In addition to longer file names, file systems have adjusted to handle newer and larger forms of storage. RAID, for example, creates data duplication using stacks of swappable hard drives attached locally. There are now things designated as pools, and containers which exist in the "cloud". Factor into this discussion that many of these newer storage methods are not really necessary for a personal computer, but suit "Enterprise" needs.

Good file system ideas emerge from many sources. Engineer-programmers who understand the mechanics and physics of storage devices work to make the best, highly efficient software possible. Some work for Canonical, Red Hat, BSD and other free software organizations. Others work for IBM, Oracle, Microsoft, Apple, etc. As a result, the developers of Linux-like systems must try to maintain compatibility with all of them. Whew!

That brings us to Canonical's announcement of an option for Ubuntu 19.10, to activate ZFS as the file system for use by the Linux kernel and the operating system.

ZFS design began around 2005 with ability to address storage of Zettabyte size. It is common to find a hard drive inside a laptop which is 1 terabyte (1 TB = 1000 GB). Unless you are storing lots of video or huge databases, a terabyte handles the needs individual personal computer users in 2019.

Multi-computer shared backup systems, enterprise level organizations and data needs for all sorts of artificial intelligence uses go way beyond a terabyte, of course. The following "helpful" chart shows how far beyond individual needs ZFS can go, four "orders of magnitude" as it is sometimes described.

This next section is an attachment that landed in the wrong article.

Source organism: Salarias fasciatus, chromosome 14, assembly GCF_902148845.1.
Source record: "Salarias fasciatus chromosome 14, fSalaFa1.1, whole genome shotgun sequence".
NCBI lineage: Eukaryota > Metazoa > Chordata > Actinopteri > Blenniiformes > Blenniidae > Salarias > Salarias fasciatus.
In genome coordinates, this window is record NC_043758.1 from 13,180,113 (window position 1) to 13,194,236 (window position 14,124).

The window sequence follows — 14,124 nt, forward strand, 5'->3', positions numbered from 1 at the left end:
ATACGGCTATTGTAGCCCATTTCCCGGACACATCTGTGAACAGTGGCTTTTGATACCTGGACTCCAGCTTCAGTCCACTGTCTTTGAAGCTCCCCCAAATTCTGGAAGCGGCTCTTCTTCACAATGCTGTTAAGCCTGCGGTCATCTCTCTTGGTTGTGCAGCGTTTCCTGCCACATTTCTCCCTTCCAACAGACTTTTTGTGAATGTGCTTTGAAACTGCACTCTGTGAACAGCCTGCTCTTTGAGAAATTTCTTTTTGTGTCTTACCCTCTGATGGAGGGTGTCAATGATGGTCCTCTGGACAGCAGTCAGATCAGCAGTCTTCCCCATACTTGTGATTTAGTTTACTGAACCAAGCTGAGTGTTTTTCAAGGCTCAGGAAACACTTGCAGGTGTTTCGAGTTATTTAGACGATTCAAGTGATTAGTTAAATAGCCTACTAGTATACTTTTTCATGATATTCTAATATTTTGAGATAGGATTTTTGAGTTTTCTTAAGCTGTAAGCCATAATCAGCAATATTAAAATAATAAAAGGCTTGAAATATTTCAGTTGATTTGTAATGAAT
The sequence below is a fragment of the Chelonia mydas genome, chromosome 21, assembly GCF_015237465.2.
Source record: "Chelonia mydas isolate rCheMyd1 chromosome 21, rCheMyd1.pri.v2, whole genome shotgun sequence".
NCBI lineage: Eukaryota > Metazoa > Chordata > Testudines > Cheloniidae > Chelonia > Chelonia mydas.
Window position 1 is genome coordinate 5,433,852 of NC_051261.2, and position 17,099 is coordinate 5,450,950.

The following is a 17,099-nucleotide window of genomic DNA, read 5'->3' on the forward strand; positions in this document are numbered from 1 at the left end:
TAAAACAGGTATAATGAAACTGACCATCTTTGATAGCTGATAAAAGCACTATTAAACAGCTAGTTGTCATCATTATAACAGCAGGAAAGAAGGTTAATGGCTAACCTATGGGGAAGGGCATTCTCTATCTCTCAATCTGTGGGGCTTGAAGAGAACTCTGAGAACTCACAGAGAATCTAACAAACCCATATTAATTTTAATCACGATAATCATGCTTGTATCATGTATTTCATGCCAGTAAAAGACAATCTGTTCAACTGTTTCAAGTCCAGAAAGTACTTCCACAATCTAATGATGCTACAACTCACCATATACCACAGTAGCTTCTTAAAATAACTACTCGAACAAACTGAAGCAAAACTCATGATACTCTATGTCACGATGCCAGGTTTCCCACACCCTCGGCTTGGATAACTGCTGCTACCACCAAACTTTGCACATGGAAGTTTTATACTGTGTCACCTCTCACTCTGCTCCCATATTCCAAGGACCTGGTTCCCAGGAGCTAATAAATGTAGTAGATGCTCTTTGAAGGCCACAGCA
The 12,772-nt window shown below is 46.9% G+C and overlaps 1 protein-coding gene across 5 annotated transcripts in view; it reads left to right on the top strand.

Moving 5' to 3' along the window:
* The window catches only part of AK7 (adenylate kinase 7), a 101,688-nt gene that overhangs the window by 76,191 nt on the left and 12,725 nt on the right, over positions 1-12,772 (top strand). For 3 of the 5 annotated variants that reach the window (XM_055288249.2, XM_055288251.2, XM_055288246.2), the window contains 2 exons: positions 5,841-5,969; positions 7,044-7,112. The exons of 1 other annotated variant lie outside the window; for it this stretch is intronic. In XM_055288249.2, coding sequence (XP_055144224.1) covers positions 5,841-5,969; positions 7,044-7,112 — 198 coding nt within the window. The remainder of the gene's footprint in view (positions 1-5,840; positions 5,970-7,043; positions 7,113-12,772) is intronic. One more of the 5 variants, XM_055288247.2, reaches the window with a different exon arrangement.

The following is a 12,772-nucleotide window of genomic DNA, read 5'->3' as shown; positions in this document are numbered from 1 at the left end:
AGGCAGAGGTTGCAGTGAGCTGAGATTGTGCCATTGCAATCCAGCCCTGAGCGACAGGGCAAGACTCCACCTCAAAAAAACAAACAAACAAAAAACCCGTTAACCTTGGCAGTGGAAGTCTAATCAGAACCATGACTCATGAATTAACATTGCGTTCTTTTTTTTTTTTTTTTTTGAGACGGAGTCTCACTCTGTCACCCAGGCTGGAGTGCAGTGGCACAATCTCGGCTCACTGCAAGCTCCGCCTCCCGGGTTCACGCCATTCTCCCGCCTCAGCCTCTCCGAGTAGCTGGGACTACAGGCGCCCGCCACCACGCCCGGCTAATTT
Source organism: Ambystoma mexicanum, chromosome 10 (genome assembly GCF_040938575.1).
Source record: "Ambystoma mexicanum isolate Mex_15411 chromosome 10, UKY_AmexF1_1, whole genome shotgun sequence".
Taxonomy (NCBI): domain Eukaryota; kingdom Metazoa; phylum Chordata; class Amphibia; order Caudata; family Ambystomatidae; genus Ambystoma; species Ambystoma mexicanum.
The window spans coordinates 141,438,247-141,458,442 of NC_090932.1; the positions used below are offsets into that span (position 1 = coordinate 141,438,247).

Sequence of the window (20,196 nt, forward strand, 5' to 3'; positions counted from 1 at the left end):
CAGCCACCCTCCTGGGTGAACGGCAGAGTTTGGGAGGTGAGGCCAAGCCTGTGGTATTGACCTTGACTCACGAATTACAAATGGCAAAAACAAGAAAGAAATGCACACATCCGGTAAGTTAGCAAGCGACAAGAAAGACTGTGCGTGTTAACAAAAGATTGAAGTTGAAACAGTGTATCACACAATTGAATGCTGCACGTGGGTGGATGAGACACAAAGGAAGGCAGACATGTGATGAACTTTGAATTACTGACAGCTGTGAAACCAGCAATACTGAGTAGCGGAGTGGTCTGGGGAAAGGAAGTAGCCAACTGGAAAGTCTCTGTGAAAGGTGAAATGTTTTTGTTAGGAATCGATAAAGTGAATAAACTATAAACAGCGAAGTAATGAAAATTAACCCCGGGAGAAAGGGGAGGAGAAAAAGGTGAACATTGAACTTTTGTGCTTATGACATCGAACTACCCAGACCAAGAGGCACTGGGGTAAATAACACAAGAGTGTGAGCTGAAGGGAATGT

byte progression

ZFS appears to be designed to handle situations requiring automatic mirroring (duplication of data like RAID) and easy on-the-fly "snapshots" for another sort of backup. Built-in error correction from mirrors and snapshots can help prevent bitrot. Those features sound nice, but current backup options using EXT4 offer easy answers for individual computer users. If your needs go beyond one computer at a time, it might be time to explore ZFS, say if you run a backup system for General Motors or IBM. Is that you?

Quoting from the online article by Stephen Foskett: (referenced below)

Some EXT4 features:

Companies like Canonical are trying to serve the needs of a very diverse set of Linux users. By offering the ability to use ZFS, they may stand to gain enterprise users while continuing to serve the home user with EXT4. Of course, these choices are a moving target. It is possible that Canonical and other providers of Linux systems will ensure that ZFS can seamlessly handle our current hard drives and flash drives by incorporating backward compatibilty of EXT4, just the way EXT4 provides backward compatibility with EXT3, etc.


While cache is really a RAM issue, not a filesystem issue, you might find this article interesting: